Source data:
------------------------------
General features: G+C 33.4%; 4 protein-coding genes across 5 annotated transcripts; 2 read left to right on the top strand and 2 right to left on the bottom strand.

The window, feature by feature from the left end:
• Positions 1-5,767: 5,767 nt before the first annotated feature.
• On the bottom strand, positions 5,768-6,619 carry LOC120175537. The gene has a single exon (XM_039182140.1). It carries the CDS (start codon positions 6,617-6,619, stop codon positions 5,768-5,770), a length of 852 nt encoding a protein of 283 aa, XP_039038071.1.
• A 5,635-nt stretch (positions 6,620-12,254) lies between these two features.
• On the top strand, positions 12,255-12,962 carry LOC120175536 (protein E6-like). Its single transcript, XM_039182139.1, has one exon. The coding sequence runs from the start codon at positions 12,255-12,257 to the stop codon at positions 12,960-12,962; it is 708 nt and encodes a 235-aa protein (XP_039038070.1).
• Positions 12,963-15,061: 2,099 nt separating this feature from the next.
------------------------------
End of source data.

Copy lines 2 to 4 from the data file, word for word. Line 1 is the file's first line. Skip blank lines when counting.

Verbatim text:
The window, feature by feature from the left end:
• Positions 1-5,767: 5,767 nt before the first annotated feature.
• On the bottom strand, positions 5,768-6,619 carry LOC120175537. The gene has a single exon (XM_039182140.1). It carries the CDS (start codon positions 6,617-6,619, stop codon positions 5,768-5,770), a length of 852 nt encoding a protein of 283 aa, XP_039038071.1.